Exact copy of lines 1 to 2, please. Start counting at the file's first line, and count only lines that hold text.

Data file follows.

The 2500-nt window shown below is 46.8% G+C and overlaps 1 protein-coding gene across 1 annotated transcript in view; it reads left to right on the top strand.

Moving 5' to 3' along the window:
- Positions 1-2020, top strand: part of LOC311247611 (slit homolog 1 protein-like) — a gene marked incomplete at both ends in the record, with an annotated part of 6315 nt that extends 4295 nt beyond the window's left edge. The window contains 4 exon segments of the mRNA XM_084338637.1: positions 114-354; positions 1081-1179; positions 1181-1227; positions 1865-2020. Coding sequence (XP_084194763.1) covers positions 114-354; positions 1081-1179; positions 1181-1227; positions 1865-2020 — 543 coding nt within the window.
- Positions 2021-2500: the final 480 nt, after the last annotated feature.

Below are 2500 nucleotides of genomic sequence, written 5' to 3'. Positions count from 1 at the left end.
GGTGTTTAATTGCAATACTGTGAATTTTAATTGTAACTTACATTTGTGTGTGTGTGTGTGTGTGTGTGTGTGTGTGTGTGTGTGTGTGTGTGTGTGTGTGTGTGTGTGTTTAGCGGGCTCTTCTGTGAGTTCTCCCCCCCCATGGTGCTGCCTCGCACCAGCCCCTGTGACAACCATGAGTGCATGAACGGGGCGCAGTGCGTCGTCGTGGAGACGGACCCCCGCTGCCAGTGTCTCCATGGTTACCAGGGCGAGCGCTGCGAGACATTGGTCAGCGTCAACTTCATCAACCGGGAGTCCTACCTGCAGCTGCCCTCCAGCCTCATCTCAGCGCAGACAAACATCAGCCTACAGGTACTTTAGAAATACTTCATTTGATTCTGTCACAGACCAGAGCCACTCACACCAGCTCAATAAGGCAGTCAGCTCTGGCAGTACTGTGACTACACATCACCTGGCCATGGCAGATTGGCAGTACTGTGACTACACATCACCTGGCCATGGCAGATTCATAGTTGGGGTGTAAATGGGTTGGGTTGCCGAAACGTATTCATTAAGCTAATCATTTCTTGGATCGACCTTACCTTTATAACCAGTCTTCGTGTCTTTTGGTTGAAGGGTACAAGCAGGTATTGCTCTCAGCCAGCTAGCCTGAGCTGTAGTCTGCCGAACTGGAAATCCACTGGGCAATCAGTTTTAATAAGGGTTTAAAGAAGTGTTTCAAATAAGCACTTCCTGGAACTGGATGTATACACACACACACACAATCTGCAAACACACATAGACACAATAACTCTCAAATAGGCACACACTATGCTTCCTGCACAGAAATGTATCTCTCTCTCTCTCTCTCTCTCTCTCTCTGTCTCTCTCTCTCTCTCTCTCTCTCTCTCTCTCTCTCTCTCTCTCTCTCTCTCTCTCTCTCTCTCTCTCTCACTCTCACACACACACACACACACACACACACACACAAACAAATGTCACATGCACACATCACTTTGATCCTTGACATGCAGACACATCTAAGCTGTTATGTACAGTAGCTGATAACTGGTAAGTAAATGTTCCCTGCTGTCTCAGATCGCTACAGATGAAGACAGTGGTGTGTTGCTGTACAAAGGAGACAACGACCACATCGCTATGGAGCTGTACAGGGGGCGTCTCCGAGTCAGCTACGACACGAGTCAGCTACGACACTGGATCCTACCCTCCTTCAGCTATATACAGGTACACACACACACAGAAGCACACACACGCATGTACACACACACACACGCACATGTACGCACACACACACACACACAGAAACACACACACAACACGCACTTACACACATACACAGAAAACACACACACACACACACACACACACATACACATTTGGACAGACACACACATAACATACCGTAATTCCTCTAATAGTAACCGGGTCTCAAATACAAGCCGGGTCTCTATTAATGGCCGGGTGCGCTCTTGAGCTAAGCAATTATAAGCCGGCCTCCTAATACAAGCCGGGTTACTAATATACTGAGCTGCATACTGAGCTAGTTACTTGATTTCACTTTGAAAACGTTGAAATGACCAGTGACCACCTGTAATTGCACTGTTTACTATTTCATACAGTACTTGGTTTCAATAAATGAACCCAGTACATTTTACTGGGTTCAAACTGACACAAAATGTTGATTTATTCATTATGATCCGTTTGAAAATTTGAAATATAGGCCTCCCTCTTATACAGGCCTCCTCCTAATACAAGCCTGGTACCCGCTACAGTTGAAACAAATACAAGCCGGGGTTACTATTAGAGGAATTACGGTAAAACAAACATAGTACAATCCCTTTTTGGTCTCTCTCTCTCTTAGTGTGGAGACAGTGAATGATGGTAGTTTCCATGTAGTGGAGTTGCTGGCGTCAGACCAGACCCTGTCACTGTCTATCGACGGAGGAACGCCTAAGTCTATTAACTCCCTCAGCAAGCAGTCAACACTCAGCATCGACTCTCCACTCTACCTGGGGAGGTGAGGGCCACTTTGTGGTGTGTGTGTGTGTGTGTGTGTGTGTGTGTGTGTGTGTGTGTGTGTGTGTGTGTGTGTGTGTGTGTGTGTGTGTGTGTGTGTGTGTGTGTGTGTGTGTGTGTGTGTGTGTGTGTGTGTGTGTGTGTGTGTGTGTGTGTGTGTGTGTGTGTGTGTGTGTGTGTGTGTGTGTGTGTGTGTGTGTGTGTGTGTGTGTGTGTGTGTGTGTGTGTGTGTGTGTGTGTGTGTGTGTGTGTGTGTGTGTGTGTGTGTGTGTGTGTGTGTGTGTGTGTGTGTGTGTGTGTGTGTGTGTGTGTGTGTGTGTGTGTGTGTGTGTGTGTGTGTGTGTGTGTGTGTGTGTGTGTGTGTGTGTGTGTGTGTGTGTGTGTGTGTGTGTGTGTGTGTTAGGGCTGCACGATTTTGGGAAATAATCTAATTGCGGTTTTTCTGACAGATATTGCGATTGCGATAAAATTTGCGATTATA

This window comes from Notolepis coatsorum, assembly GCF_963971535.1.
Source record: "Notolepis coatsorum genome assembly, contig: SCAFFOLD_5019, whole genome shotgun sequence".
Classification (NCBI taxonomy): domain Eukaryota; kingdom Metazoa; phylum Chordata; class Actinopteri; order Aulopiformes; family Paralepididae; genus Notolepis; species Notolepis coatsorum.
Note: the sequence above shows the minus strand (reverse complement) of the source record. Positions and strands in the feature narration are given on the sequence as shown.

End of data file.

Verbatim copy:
The 2500-nt window shown below is 46.8% G+C and overlaps 1 protein-coding gene across 1 annotated transcript in view; it reads left to right on the top strand.

Moving 5' to 3' along the window: